Difference seen in brains of ADHD children Stanford scientists find parts are less active

November 24, 1998|By LOS ANGELES TIMES

Stanford researchers have found the first clear difference in brain functioning between children with attention deficit hyperactivity disorder, or ADHD, and healthy children, a discovery that may lead to more objective ways to diagnose this mysterious brain malfunction.

Researchers estimate that as many as 6 percent of school-aged children suffer from ADHD and require medication with Ritalin or other drugs to allow them to function properly. Critics, however, charge that the drugs are widely overprescribed and are routinely given to children who are merely exuberant, not hyperactive.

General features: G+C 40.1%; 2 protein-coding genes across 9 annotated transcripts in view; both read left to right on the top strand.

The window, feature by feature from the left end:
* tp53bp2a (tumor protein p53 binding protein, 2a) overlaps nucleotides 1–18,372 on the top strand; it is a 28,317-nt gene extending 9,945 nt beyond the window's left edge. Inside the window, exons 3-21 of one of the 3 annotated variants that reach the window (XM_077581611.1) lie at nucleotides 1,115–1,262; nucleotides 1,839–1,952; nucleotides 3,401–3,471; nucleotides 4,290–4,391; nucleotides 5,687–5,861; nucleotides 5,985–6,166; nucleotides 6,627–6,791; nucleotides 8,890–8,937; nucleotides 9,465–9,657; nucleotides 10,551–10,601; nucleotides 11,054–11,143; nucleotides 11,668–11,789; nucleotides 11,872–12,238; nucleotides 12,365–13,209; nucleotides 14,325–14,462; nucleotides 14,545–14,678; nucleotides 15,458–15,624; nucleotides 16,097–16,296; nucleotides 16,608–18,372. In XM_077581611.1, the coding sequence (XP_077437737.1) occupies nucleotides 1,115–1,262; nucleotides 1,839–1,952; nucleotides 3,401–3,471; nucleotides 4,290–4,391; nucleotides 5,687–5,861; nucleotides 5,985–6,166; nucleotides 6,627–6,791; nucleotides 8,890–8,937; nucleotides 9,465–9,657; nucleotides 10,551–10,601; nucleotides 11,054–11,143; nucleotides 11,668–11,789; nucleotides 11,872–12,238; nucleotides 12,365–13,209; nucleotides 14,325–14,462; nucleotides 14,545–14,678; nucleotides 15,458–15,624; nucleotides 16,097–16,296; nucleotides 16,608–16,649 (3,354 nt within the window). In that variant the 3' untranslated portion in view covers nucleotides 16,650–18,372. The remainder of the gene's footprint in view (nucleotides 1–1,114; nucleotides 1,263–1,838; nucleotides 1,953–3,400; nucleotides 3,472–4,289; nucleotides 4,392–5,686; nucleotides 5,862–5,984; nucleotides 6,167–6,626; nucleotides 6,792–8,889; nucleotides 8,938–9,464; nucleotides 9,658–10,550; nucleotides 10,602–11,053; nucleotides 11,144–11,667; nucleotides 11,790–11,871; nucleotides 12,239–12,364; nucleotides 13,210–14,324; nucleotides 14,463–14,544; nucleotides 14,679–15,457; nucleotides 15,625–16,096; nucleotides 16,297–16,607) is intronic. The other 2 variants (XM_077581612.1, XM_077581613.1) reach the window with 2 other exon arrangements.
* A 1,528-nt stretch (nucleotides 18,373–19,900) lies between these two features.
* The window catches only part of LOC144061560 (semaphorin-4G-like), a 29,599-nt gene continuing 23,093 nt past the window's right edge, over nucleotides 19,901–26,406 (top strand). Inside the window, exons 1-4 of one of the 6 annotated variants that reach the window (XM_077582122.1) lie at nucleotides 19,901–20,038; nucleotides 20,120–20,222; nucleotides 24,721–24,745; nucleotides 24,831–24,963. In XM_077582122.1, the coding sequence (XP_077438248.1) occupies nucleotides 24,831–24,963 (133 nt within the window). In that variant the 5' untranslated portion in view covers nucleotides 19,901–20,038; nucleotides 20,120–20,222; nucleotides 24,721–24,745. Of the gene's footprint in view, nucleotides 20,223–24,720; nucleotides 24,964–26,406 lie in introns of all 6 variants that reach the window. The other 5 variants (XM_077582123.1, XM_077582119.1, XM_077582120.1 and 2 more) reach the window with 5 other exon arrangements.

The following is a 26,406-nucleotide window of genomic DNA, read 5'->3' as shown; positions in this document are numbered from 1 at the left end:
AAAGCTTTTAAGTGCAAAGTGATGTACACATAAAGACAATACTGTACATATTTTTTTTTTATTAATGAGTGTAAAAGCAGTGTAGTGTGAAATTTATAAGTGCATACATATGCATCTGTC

In the absence of an objective way to diagnose the disorder, this controversy is likely to continue. If the new findings hold up under further study, however, they offer hope of ending that dispute.

Using a nonintrusive technique called functional magnetic resonance imaging, psychologist John Gabrieli and his colleagues at Stanford were able to show that specific areas of the brain called the basal ganglia are less active in ADHD children than in healthy ones.

They also found the first evidence that Ritalin works differently in children with ADHD, a finding that may lead to the first explanation of why a stimulant seems to have calming properties.

Their studies show that Ritalin increases brain activity in the basal ganglia in hyperactive children, but decreases basal ganglia activity in healthy children, the team reports in today's Proceedings of the National Academy of Sciences.

Pub Date: 11/24/98

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